29 June, Mates in a very real sense: I

pithead

 

There was news recently of a man dying in an accident in a potash mine in Yorkshire; a reminder of  the dangers faced by men and women at work the world over. in these two posts David remembers the community of comrades as well as the dangers of the work. (WT)

From the moment I arrived at the Beeston Pit I was in a totally strange world, full of strangers. Apart from the local Nottinghamshire men there were Welsh, Irish, Scots, Poles and Czechs. At first every aspect of mining seemed full of menace and every day there were accidents, some fatal. But despite the obvious dangers and the darkness of the pit, there was a sense of triumph in that men would descend into the bowels of the earth to extract this then vital raw material without which many industries could not function.

The first time I went down, after being kitted out with a helmet, a lamp, a whistle and a pick, I was paired off with a tough young Welshman, one Tommy Jones, who came from the same part of the Principality as myself, the hill country around Caernarfon. I was under Tommy’s wing: he would look after me, instruct me in my duties, and I would obey all his instructions to the letter, and would back him up at all times. We were mates in a very real sense and all the other men on the shift had similar relationships with those they worked with. Moreover, it was stressed that all the men on the shift were mates. It was run like a military operation under the direction of the ‘overman’ who was the ‘officer in charge’ and his sergeants the ‘leading hands’.

The pit was worked on the ‘room and pillar’ system, with one shift who would drill all around the coal face to create a room but would leave a pillar of coal in the centre to support the roof which would be reinforced by steel supports with pneumatic extensions. The cutting shift and the shift which prepared the next part of the coal face for cutting had all the most experienced miners, whilst the loading and clearing out shift was left to the younger miners like Tommy.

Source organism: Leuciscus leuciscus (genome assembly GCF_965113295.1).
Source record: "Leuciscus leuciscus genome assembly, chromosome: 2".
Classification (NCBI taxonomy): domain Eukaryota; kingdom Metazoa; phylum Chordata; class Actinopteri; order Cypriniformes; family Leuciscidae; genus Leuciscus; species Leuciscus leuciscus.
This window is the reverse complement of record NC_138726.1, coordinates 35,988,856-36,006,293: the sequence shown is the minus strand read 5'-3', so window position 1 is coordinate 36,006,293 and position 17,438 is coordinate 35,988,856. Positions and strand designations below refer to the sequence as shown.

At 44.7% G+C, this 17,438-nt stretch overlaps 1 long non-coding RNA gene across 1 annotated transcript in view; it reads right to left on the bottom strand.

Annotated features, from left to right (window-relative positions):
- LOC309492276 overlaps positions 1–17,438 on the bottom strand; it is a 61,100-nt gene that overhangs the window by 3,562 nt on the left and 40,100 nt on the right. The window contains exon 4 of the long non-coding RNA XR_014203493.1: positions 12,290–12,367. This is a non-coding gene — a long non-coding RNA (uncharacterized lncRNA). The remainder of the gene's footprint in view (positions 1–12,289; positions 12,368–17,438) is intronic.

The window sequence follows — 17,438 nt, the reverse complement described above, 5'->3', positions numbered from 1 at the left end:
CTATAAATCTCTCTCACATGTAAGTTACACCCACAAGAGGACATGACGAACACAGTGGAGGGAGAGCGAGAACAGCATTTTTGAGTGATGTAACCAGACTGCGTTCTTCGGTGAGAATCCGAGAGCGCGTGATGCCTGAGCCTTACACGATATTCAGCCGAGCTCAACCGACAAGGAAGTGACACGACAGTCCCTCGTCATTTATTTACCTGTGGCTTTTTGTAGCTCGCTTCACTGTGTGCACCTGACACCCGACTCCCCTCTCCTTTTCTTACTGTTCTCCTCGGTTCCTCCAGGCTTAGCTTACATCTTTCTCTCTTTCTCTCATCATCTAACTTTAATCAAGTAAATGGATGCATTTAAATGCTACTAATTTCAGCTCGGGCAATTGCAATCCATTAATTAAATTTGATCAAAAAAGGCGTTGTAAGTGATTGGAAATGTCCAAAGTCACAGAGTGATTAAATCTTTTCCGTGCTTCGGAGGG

It was still a pretty tough job and in the first few weeks I was exhausted at the end of the shift when we would head for the newly built pit baths, a benefit of post-war nationalisation.

Generally speaking, the older miners preferred to have their wives wash away the dirt in the traditional way, in a tin tub placed before the range in their kitchen. I was in digs with one of the older miners, Ron Pritchard, and it was obvious when you saw his wife bathing him (and they were not at all shy about this ablution) how deep was their affection for each other. Ron had the ‘Dust’[1] and had been offered a job ‘up top’ for the same money as an underground miner but had refused as a matter of pride. As he put it he would be separated from his mates and would not feel like a miner, so he struggled on, coughing and wheezing.

After our bath Tommy and most of our shift would head for the very well-appointed and commodious miners’ club, which had a full-sized restaurant and bar, a large dance floor and stage, and a separate snooker room and lounge area. After working underground for six hours we were ready for a few ‘bevvies’ because we were totally dehydrated and would think nothing of downing five or six pints fairly quickly. But in over three years working at Beeston I never saw a miner drunk; it was not considered manly. However, I did on occasion see some of the miners’ wives and girlfriends get a bit wobbly on the club’s subsidised cherry brandy although this did not inhibit some pretty neat jiving.

 

[1] ‘The Dust’ or ‘Miner’s Lung’, is a respiratory disease clinically called pneumoconiosis, which left many miners unable to work due to irreversible lung impairment. In later years Ron would not have been allowed to continue underground.

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